T is for Trust Fund Recovery Penalty - image of 941

T is For Trust Fund Recovery (Penalty)

T is For Trust Fund Recovery (Penalty)

Who is ultimately responsible for paying the IRS?

As a business owner, when you have salaried employees and withhold their Medicare, social security, and withholding tax, you are obligated by law to send that money to the IRS. These are called trust fund taxes.

If you neglect to make the payments, the IRS can charge a severe penalty called the Trust Fund Recovery Penalty (TFRP). It is no small matter so. You must act immediately. Some solutions can help get your business out of this challenging tax matter. Having an Enrolled Agent and Certified Tax Resolution Specialist experienced in handling these matters to resolve your problem is your best shot at getting a favorable outcome.

What is a trust fund recovery penalty?

The Trust Fund Recovery Penalty is the penalty you face if you withhold taxes from an employee and do not pay it to the IRS. It is one of the most substantial penalties charged by the IRS. Therefore, the IRS treats this very seriously. The penalty amount is equal to the unpaid balance of the trust fund tax. The penalty is computed based on the unpaid income taxes withheld and the employee’s portion of the withheld FICA taxes.

You are held responsible for delinquent payments as a business owner or corporate officer. The IRS will not hesitate to take your personal assets to collect their money.

  • These taxes, Social Security, Medicare, and Federal Income taxes collected by the employer from employees are held “in trust” until due and payable.
  • When a business doesn’t pay the IRS its employment taxes, the IRS will aggressively attempt to collect these taxes using tax liens and levies against the business’s bank accounts, investments, and property.

Who is responsible for paying the IRS?

Usually, a Revenue Officer will assess a TFRP against businesses that cannot or will not pay the assessment, “Civil Penalty,” or individuals involved in the company who has control over the use and disposition of the business’s assets. These individuals are often the decision-makers and have the authority to determine the payment of the business’s taxes. This can be seen as “willfully” failing to pay the business’s withholding taxes.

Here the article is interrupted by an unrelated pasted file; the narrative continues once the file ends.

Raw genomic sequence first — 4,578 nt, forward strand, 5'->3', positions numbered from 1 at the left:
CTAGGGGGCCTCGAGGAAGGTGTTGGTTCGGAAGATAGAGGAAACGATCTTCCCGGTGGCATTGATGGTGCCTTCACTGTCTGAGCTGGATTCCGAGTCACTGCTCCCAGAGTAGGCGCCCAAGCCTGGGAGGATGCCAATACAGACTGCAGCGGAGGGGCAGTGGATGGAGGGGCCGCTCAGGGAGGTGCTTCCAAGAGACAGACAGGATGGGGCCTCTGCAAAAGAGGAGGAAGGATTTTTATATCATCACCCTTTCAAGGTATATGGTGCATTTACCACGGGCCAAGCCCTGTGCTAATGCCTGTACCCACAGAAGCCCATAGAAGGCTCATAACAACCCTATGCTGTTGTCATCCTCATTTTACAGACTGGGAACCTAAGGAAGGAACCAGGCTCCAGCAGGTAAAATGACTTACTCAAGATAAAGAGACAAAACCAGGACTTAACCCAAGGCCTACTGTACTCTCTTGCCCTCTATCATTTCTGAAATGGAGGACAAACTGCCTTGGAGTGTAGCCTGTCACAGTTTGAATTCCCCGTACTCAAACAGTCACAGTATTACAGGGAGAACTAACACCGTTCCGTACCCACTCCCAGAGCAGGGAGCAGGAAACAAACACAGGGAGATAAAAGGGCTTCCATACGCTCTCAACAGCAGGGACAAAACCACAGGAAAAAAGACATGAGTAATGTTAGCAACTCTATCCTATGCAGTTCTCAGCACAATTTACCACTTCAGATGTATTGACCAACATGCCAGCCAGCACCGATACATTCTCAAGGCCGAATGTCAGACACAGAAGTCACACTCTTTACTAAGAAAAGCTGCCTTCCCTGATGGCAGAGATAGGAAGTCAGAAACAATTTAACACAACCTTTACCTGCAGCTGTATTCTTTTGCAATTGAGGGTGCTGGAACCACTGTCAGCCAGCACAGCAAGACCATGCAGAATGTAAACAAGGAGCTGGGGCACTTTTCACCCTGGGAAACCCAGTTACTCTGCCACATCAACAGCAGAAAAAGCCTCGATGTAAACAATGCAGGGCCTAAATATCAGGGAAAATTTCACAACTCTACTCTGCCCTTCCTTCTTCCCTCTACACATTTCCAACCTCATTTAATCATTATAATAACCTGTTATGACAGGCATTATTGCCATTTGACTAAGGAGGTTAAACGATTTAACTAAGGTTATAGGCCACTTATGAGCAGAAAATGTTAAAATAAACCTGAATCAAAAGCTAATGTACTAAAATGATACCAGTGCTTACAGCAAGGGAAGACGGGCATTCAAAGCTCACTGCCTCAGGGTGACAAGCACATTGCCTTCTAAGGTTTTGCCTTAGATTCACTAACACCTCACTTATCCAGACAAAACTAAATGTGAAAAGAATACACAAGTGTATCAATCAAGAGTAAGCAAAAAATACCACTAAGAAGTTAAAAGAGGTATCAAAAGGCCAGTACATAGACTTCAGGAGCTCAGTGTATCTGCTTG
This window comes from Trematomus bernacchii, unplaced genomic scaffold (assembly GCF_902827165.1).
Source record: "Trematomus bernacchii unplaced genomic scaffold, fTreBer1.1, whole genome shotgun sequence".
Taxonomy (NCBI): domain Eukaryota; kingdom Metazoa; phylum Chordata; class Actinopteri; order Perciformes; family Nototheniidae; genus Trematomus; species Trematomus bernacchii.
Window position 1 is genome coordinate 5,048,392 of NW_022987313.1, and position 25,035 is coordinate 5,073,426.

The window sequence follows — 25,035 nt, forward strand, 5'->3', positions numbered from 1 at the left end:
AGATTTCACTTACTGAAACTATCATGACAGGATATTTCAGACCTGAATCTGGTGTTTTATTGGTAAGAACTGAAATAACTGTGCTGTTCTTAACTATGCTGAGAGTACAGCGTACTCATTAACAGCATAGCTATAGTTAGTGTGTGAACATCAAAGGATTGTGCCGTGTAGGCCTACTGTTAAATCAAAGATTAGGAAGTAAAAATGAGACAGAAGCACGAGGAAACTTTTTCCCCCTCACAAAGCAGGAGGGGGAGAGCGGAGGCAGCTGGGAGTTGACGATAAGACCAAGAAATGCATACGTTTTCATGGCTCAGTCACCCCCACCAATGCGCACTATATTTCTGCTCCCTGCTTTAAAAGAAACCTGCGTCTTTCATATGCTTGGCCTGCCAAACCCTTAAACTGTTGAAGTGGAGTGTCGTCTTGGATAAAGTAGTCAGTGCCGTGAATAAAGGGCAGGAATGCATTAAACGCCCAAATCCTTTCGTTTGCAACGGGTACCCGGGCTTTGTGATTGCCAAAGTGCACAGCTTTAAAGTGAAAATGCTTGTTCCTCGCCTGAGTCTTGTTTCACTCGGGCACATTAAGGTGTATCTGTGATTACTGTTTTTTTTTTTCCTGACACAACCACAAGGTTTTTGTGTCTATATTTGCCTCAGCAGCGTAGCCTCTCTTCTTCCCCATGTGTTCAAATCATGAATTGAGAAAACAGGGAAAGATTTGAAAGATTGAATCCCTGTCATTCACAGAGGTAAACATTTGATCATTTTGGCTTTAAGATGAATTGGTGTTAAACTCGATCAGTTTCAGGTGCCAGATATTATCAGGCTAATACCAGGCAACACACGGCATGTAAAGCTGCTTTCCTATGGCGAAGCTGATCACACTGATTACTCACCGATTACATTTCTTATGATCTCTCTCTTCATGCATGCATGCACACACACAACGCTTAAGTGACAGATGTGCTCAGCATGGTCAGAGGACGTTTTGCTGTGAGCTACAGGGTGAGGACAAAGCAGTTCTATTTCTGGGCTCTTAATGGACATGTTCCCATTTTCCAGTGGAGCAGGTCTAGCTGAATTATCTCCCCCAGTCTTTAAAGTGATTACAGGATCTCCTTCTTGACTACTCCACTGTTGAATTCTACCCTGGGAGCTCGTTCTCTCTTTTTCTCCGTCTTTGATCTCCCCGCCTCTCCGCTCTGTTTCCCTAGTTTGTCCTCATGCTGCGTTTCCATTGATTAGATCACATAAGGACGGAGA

• These taxes belong to the U.S. government, not the business, and have been held in trust by the company. Therefore, the IRS has the full legal authority to assess and collect.
  • Before a TFRP can be assessed, the IRS Revenue Officer’s examination of the company is conducted. First, he determines who was “willful and responsible” for the unpaid taxes. For example, this could include an individual’s check signing authority, the position held within the business, the percentage of ownership, who signed the tax returns, and who hired or fired employees.
  • Once the Revenue officer has a clearer idea of who might be responsible, they will be interviewed and questioned. The IRS has a form specifically used to determine “willfulness and responsibility” – Form 4180, “Report of Interview with Individual Relative to Trust Fund Recovery Penalty or Personal Liability for Excise Taxes.” But, again, never attempt to do this on your own It’s not as simple as it sounds.
  • Others, such as a bookkeeper or assistants, can be held responsible if part of their job description involves payroll.

We recommend you never try resolving this on your own. It is not as simple as it sounds.

Is there a time limit for the IRS to assess the trust fund recovery penalty?

  • There is a statute of limitations of three years for assessing the TFRP

It may be possible to appeal against the assessment if an individual has a legitimate defense and can prove that they were either not willful in their non-payment or were not the individual responsible for paying the employment taxes. The IRS, via the “4180”, will try to get as many people as possible to be deemed willful and responsible.

How to remedy the problem?

  • Protect yourself and your business; act immediately.
  • If you are ready to begin your resolution process, speak with an Enrolled Agent (EA) and Certified Tax Resolution Expert (CTRS) at The Tax Relief Company today about your Trust Fund Recovery Penalty situation.
  • Dealing with any tax issue should be priority #1. Now is the time to resolve your tax problem and do what you do best-run your business.

Jeffrey Schneider, EA, CTRS, ACT-E, has over 40 years of experience assisting taxpayers that find themselves with tax complications. However, if you owe more than 10K, contact us today to set up a free strategy session to assess your tax situation.  We can then determine how we can help you eliminate your tax nightmare.

Contact us today by calling 877-355-8010 or book an appointment online.

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